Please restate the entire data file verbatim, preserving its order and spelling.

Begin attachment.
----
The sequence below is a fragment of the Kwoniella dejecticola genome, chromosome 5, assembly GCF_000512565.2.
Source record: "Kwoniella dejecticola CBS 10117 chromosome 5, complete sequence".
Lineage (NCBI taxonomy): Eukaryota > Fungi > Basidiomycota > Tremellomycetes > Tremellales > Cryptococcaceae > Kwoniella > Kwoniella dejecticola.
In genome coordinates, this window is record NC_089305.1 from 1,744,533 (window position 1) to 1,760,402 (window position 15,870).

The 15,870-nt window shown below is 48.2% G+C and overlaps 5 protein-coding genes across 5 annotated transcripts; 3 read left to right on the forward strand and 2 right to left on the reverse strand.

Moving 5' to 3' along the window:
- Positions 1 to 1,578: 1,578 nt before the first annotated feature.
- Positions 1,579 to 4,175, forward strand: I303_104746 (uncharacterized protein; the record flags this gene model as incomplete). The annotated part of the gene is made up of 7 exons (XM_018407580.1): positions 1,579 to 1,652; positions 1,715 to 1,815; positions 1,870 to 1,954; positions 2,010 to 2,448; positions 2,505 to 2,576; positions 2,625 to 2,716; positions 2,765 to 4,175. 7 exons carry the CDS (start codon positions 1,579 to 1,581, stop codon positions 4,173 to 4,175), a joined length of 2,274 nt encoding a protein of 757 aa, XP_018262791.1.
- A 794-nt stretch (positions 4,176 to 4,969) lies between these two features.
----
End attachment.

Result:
The sequence below is a fragment of the Kwoniella dejecticola genome, chromosome 5, assembly GCF_000512565.2.
Source record: "Kwoniella dejecticola CBS 10117 chromosome 5, complete sequence".
Lineage (NCBI taxonomy): Eukaryota > Fungi > Basidiomycota > Tremellomycetes > Tremellales > Cryptococcaceae > Kwoniella > Kwoniella dejecticola.
In genome coordinates, this window is record NC_089305.1 from 1,744,533 (window position 1) to 1,760,402 (window position 15,870).

The 15,870-nt window shown below is 48.2% G+C and overlaps 5 protein-coding genes across 5 annotated transcripts; 3 read left to right on the forward strand and 2 right to left on the reverse strand.

Moving 5' to 3' along the window:
- Positions 1 to 1,578: 1,578 nt before the first annotated feature.
- Positions 1,579 to 4,175, forward strand: I303_104746 (uncharacterized protein; the record flags this gene model as incomplete). The annotated part of the gene is made up of 7 exons (XM_018407580.1): positions 1,579 to 1,652; positions 1,715 to 1,815; positions 1,870 to 1,954; positions 2,010 to 2,448; positions 2,505 to 2,576; positions 2,625 to 2,716; positions 2,765 to 4,175. 7 exons carry the CDS (start codon positions 1,579 to 1,581, stop codon positions 4,173 to 4,175), a joined length of 2,274 nt encoding a protein of 757 aa, XP_018262791.1.
- A 794-nt stretch (positions 4,176 to 4,969) lies between these two features.